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MeteorWayne

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<p><BR/>Replying to:<BR/><DIV CLASS='Discussion_PostQuote'>The red star in Taurus is Aldebaran, and I assure you, the motion you perceived was not caused by a black hole. &nbsp;What you probably observed was ordinary twinkling caused by atmospheric turbulence....unless you are actually suggesting that you saw the star blink on and off? &nbsp;As stars go, it's a rather ordinary orange-giant, although it does hold the distinction of being the star that Pioneer 10, the first man-made object set on a trajectory out of the solar system, will pass by in about 2 million years. <br />Posted by crazyeddie</DIV><br /><br />Actually, when atmospheric turbulence is very pronounced, stars do blink off all the way for a few milliseconds. Aldebaran is quite low in the sky before dawn right now. From where I have been observing the Perseids for the last month, Rigel just clears the NJAA Edwin E Aldin Lecture Hall building during the hour before twilight. Some mornings it blinks off and on like crazy, alomg of course with all the colors. </p><p>As far as the motion is concerned, I assure you that it an optical illusion. Stars that are indeed fixed in position appear to do that. Even for someone like me who watches the whole sky over a hundred hours a year. It's just the way the eye-brain system works. It can be particularly pronounced if you are tired.</p><p>&nbsp;</p><p>Meteor Wayne</p> <div class="Discussion_UserSignature"> <p><font color="#000080"><em><font color="#000000">But the Krell forgot one thing John. Monsters. Monsters from the Id.</font></em> </font></p><p><font color="#000080">I really, really, really, really miss the "first unread post" function</font><font color="#000080"> </font></p> </div>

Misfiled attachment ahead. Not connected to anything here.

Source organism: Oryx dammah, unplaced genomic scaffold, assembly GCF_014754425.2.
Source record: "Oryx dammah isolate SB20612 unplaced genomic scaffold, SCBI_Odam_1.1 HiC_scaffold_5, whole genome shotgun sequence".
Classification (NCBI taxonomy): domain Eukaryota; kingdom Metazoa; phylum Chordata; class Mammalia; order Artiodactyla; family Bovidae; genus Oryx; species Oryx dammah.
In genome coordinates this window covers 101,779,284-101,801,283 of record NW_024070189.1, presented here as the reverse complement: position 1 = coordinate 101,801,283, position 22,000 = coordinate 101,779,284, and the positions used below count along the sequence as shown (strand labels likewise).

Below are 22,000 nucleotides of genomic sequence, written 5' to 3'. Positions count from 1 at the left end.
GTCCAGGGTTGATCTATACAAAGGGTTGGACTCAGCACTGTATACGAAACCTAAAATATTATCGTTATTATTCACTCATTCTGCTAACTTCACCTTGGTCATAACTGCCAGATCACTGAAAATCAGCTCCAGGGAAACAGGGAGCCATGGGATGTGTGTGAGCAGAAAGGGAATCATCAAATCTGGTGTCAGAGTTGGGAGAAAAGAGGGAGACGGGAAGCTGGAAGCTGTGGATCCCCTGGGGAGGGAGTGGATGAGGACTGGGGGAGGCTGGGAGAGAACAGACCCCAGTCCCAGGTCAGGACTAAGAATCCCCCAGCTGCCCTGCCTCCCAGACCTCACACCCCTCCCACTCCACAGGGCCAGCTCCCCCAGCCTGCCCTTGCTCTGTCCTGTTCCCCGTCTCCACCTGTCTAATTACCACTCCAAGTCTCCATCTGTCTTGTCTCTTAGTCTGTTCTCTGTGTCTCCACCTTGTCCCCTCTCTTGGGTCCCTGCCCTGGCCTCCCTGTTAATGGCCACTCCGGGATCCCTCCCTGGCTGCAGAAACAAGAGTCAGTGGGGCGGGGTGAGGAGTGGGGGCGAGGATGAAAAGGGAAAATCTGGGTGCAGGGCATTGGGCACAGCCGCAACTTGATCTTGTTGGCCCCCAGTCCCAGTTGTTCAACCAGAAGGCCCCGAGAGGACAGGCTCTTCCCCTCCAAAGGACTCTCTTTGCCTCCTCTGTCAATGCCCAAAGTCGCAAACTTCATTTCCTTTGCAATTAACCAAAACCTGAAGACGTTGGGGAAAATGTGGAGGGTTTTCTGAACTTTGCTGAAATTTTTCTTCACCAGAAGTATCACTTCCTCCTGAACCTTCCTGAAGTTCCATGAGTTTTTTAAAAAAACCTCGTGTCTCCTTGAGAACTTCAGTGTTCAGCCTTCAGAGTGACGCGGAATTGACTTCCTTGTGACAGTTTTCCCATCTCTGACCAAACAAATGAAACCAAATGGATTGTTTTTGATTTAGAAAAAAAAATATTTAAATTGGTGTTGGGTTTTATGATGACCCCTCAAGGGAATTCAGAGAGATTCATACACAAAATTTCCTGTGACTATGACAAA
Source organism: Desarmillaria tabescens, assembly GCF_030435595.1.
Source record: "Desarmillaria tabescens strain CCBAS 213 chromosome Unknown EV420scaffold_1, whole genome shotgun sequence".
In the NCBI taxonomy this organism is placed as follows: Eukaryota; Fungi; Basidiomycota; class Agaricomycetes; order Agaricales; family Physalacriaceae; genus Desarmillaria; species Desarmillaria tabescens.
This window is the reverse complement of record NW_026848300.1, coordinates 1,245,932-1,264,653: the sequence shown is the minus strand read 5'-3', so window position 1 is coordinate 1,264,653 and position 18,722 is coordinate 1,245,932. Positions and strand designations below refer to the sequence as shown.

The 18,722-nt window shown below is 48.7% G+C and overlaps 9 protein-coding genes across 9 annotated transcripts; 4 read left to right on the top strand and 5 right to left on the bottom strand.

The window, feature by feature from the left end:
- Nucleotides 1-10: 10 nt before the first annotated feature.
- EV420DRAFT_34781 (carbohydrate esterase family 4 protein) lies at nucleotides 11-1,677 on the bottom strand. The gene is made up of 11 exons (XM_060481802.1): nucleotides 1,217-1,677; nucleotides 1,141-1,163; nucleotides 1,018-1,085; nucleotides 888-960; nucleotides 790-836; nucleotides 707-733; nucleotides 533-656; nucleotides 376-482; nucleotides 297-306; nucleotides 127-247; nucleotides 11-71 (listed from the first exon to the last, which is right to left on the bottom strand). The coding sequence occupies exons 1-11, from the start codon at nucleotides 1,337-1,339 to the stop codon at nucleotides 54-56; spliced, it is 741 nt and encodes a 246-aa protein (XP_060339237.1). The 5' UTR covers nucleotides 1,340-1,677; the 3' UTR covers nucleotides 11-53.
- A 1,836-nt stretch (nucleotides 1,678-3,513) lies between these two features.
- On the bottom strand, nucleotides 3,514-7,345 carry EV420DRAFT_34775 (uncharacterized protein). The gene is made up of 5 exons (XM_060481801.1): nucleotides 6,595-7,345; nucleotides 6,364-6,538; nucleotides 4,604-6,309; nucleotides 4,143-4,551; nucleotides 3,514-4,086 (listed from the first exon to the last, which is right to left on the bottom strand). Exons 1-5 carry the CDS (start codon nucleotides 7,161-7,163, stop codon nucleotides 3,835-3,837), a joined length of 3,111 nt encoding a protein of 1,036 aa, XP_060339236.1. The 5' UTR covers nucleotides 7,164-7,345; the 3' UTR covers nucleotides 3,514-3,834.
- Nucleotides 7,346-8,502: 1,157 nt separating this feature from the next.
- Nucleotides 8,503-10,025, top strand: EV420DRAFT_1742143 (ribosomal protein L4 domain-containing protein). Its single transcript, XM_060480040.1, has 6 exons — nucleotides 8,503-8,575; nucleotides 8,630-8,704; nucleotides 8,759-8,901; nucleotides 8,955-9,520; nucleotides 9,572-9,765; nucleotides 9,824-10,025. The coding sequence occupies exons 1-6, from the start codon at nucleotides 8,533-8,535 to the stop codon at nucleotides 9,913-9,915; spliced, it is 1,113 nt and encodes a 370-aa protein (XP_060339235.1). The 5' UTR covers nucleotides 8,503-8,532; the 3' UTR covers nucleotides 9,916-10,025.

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Aaupaaq